Book Beat: More Publishers Get Political and the Obamas Make Bank

0

‘Ello! It’s Stephanie again with this week’s Book Beat! In the past week the Obamas made bank, some ancient Egyptian myths are being translated into English, and bios begin even as biographers die! Let’s get into it.

As Ashley covered last week, book publishers have gotten decidedly political lately. Our newest champion is independent Brooklyn publisher Melville House. The victim of these both silly and snarky tweets? White House press secretary Sean Spicer. Fiction mag Fireside Ficition Co. soon jumped in with a suggestion to start an antifascist publisher’s club along with online science fiction and fantasy (SFF) magazine Uncanny Magazine. I, for one, look forward to seeing the tweets from their first club meeting.

Speaking of publishers, Penguin Random House won a hot bidding war Tuesday night to the rights to upcoming books by Michelle and Barack Obama. The joint advances are rumored to be over $60 million dollars but don’t worry — the Obamas have already said that they will donate some of the advances to charity while Penguin Random House has pledged to “donate one million books in the Obama family’s name to First Book, a nonprofit organization that provides books to disadvantaged children, and Open eBooks, the Washington-based partner for the 2016 White House digital education initiative.” Now that’s putting your money where your (book)mark is.

Speaking of potential memoirs, the biography world has had its ends and beginnings: Patti Hartigan, a former theater critic for the Boston Globe, will be writing the first major biography on playwright August Wilson to be published in late 2019 by Atria Books imprint 37 INK. Wilson’s plays focused on the black American experience in Pittsburgh, Pennsylvania — you might have heard about the movie adaptation of one of them, Fences, scooping up Oscar noms and a Best Supporting Actress win for actress Viola Davis this past Sunday. On a sadder note, Trump biographer and “borderline anarchist” (according to his son, anyway) Jerome Tuccille passed away last Friday. He was never given access to Trump or many sources close to the man and had to draw upon media coverage as well as his own experience in stockbroking to write a political and financial analysis that NYT reviewer Michael Sterne called “a gee-whizzer of a biography.”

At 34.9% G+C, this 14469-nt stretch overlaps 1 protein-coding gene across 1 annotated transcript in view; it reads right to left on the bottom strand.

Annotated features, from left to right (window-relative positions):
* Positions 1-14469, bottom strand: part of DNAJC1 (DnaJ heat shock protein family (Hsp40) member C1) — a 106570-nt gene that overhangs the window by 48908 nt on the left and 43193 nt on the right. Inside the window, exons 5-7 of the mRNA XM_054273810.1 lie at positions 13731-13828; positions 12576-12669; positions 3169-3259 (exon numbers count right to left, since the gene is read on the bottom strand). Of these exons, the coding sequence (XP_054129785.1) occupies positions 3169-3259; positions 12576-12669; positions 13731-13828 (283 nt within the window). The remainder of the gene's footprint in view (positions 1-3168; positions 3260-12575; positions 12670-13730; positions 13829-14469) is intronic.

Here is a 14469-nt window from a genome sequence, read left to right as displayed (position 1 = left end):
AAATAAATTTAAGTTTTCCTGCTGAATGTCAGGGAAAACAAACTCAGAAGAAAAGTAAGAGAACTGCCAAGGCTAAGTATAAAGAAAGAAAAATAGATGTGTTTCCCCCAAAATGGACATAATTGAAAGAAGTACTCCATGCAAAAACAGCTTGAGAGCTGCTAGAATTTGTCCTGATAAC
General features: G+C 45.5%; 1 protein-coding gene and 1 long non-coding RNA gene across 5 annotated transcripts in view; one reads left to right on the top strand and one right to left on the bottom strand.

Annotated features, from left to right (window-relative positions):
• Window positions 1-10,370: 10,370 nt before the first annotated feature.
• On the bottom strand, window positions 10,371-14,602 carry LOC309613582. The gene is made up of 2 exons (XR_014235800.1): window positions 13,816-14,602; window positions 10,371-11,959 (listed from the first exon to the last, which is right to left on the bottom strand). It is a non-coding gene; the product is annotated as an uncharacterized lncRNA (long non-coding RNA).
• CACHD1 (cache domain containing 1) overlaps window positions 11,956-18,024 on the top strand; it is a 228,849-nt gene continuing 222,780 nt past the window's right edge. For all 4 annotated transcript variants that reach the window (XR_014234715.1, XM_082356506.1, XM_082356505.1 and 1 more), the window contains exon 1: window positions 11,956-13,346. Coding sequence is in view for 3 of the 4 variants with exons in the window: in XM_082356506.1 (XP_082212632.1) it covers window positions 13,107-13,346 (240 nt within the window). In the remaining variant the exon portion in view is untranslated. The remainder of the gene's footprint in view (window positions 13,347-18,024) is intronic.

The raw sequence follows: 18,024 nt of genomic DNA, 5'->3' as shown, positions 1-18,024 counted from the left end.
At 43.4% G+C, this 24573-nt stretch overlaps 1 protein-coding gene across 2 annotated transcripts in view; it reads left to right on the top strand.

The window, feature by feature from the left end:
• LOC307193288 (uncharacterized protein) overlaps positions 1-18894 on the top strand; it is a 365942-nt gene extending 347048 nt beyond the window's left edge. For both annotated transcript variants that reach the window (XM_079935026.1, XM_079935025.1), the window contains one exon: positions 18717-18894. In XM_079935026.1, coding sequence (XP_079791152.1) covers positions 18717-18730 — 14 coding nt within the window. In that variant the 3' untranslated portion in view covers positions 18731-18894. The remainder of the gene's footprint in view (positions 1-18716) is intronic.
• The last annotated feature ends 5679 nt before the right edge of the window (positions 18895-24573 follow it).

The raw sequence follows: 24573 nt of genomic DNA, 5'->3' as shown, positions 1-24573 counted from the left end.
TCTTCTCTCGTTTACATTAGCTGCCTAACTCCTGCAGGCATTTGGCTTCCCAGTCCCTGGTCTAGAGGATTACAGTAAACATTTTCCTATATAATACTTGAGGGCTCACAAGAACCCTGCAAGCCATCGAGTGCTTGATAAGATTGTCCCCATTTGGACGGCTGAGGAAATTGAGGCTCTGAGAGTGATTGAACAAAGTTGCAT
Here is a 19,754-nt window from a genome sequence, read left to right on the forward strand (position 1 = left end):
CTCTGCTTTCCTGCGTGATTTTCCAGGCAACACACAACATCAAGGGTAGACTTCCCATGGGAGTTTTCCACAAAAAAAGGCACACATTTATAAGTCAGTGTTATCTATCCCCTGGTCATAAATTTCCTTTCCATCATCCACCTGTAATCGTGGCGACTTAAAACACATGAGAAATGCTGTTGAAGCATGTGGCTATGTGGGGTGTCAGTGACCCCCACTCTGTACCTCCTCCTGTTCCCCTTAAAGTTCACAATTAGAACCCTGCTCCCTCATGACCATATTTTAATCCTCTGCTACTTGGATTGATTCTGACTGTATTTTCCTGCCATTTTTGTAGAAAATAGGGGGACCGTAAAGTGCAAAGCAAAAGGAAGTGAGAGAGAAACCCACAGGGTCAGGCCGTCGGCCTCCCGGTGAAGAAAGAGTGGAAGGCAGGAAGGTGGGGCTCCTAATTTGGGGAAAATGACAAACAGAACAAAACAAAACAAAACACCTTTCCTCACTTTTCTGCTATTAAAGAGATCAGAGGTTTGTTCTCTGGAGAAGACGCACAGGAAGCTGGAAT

Playwright August Wilson as photographed by John D. Kisch in 1995. Getty Images and the NYT

Playwright August Wilson as photographed by John D. Kisch in 1995. Getty Images and the NYT

Meanwhile Andy Weir’s novel The Martian, the movie adaptation of which earned its own share of nominations at last year’s Academy Awards, has been released by publisher Crown in a cleaner format for physics, chemistry, and math teachers in middle school and high schools to incorporate into their teachings. Crown ended up editing or omitting more than 160 swear words from the book, a censoring process that some teachers disagree with, but who can argue with getting kids excited about science class?

Finally BBC Culture has published its monthly compilation of “must-be-read” books for March. Put together by short-story author Jane Ciabattari, the list seems to be skewing towards SFF, takes both fictional and not on historical figures, and decidedly fictional familial conflict. Maybe I’m overthinking it but it seems like we need books to distract us more than ever.

Share.

About Author

Queer, 20-something intersectional feminist, Vietnamese-American, and born fangirl. Writes about anything geeky and thinks about food too much. You can find Stephanie's Twitter rants at @YouAndYourEgo.

Comments are closed.